Being a tourist here is not quite like being a tourist in the states. For example, after a visit to my village, we needed to refill the tank with diesel fuel. The one gas station in my village was out of it. We hoped we would be able to get to the next village large enough to have a gas station. We found a place along the way that did have diesel fuel, but the attendant had to pump the gas by hand. I don’t think I have even seen anything like this before.
Speaking of gas, one of the things you see all along the road are “gas stations” that consist of whisky bottles filled with a liter of gas for motor cycles. When I first saw these I thought the contents really were whisky and I was surprised that it would be sold from a stand like this. Our driver said he would not trust the gas from places like this to put in a car, but people with motos use it all the time.
What with all the terrible roads we drove on, I was not too surprised when we got a flat tire. Here there is no AAA to call to come to the rescue and I was glad we had a good spare tire. We had to take time out to look for a replacement. We stopped at several villages along the road before we found a place that had the right sized tire and we were keeping our fingers crossed that we would not end up with another flat before we found one. Luckily this was our only tire disaster.
Another challenge for the traveler is avoiding the animals that may decide to cross the road in front of you. As in the American west and England, the animals have the right of way. Here are a few we had to avoid:
I have always been a bit surprised to see signs that say STOP, regardless of the language of the country. This sign, however, takes the cake. Is it a stop sign or a yield sign?
We stayed in a variety of places, with very different levels of accommodation. The most luxurious was the home of the Country Director, where Dawn and her family, and later Elizabeth, were generously given three nights in very comfortable beds, with hot water, fans, and even access to air conditioning, although they did not need it at that time of the year. When we stayed at the Ranch with the elephants, we stayed in these small cottages that do have running water, but it is whatever temperature it happens to be in the water tower.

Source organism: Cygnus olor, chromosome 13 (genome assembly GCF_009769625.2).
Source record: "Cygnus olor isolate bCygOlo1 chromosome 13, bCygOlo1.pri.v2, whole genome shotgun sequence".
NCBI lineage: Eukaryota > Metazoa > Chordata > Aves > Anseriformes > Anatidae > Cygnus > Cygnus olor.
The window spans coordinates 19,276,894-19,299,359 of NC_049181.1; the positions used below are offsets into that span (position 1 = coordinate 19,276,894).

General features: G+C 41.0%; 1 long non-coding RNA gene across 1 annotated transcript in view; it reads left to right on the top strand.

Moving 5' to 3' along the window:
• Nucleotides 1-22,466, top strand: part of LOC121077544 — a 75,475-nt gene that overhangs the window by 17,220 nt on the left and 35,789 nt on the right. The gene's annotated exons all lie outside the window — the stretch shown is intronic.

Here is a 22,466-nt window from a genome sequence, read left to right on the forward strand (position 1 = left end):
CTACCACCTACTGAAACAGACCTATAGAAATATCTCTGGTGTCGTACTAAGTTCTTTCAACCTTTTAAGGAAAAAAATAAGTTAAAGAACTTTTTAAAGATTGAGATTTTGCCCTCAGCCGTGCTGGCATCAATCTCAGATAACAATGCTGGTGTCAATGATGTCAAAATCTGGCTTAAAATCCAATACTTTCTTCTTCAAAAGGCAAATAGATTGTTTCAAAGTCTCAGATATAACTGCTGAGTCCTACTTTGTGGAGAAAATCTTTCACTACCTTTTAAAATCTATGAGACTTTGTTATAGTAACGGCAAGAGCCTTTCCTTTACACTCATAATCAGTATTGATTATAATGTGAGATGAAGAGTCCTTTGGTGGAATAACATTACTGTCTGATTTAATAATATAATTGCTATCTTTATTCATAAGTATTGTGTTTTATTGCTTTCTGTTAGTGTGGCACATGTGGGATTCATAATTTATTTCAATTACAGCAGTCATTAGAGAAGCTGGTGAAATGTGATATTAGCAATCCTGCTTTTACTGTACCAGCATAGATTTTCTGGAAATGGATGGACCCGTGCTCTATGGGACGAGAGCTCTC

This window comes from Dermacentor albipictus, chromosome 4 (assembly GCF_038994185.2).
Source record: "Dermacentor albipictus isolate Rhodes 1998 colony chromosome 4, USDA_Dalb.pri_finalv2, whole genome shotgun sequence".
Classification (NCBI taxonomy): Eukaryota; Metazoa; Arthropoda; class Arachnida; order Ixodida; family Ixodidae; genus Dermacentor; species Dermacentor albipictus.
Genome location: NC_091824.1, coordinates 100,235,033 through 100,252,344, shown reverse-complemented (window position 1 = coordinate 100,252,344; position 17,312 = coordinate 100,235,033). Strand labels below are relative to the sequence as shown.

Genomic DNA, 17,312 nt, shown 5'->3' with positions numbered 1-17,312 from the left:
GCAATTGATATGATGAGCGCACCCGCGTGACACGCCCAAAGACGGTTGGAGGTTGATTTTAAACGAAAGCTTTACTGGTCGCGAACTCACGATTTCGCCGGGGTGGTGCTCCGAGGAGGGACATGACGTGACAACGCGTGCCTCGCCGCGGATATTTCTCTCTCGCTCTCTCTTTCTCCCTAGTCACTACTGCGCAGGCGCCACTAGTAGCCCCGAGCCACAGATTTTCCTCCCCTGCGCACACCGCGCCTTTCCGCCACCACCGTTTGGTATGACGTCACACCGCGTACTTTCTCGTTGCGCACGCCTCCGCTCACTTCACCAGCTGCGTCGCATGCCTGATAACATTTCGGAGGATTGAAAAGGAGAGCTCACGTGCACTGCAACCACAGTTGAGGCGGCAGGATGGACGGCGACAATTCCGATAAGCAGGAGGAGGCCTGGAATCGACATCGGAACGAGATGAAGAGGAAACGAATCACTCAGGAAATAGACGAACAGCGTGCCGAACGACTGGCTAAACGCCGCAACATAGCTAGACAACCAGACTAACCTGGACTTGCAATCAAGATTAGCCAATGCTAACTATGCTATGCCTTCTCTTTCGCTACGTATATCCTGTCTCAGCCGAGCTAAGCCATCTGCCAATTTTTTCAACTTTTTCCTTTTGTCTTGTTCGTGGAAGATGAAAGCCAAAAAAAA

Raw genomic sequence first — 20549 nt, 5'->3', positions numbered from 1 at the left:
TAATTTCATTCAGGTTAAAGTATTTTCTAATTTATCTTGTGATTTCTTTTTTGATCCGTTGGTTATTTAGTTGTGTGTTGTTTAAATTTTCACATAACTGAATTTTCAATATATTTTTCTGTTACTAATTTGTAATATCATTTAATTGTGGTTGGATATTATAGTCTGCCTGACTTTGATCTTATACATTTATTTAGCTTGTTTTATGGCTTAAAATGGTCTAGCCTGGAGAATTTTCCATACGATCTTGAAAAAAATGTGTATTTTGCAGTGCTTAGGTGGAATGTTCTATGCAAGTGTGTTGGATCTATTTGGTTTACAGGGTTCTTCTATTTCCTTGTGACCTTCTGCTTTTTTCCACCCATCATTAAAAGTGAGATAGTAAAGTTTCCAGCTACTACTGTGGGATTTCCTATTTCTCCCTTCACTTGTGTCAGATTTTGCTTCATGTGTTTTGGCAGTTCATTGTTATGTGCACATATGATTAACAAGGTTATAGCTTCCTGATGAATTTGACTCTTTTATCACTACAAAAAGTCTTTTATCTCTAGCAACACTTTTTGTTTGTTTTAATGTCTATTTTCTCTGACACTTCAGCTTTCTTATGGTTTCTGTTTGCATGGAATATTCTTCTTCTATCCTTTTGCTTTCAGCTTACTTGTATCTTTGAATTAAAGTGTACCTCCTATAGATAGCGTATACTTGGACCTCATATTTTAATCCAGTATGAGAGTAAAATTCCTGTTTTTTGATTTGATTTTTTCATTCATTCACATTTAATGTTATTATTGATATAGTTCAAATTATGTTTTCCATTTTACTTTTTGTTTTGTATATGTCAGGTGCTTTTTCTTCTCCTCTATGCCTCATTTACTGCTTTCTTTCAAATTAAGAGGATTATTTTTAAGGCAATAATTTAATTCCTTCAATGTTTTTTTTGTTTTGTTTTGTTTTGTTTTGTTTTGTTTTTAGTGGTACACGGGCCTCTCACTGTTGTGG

There we had electricity only between 6 and 10 at night. Elizabeth took this picture of me (with her flash) so you can see how we managed to carry on even when the power went off at 10 or in the morning before the sun came up. I have the cloth over my shoulders because it was quite chilly.
Where Elizabeth and I stayed in Banfora, I was able to access the internet with my cell phone connection from our room, but it was very slow. In the morning I saw the sign at the registration desk saying (in French) there is WIFI here. Elizabeth was happy to get on high speed internet to take care of a few things at JCU.
In Bobo, with the family, we stayed in a very nice small family place that was something like a motel, but not on a main street. There some of the rooms had hot water, but not others. We had one of each kind. As you can imagine, the shower in the room with hot water was used by all of us. The courtyard was beautiful, and a really nice place to hang out and enjoy the lovely setting.
When I was traveling with Elizabeth we stayed at a very nice hotel in Bobo. Here she is, by the swimming pool. It was a bit cool for a dip this time of year, but in the hot season I am sure it would be much appreciated.
While we were traveling in a 4X4, we got much the same treatment as the folks in this bus every time we stopped at a toll booth or near a bus stop. Women spend the day waiting for the next bus or car to stop. They run to the bus, holding up whatever they have to sell: onions, apples, water, bread, eggs, or sweet treats made from sesame seeds and honey. I am surprised many of them are not injured by passing vehicles. I am also surprised that they usually get paid for what they pass through the window.
One of the most eye-catching things they sell are bunches of carrots. They scrape off the skins and keep them moist so they are bright orange and ready to eat.
One final thing I found odd about driving on the two lane highways here is the use of turn signals. Roads, of course, have hills and curves, and some vehicles go faster than others. When a faster one comes up behind a slower one, it is not always clear whether it is safe to pass. On some roads there are lines between the two sides of the road, dashed when it is safe to pass and solid when it is not. People do not always respect these signs, especially when the vehicle ahead is going very slowly. In order to signal a person overtaking you that it is or is not safe to pass you put on your right turn signal if it is safe and your left turn signal if it is not safe. That makes a kind of sense, because if the vehicle ahead of you is signaling a left turn, you would not want to pass. However this has been extended to putting on the left turn signal when you are approaching an oncoming vehicle. At first I thought it was a bit odd, because when you see this, it looks like they are about to turn in front of you. Our driver explained that people do it so that the oncoming drivers know that you have seen them and you are not asleep at the wheel. An interesting custom!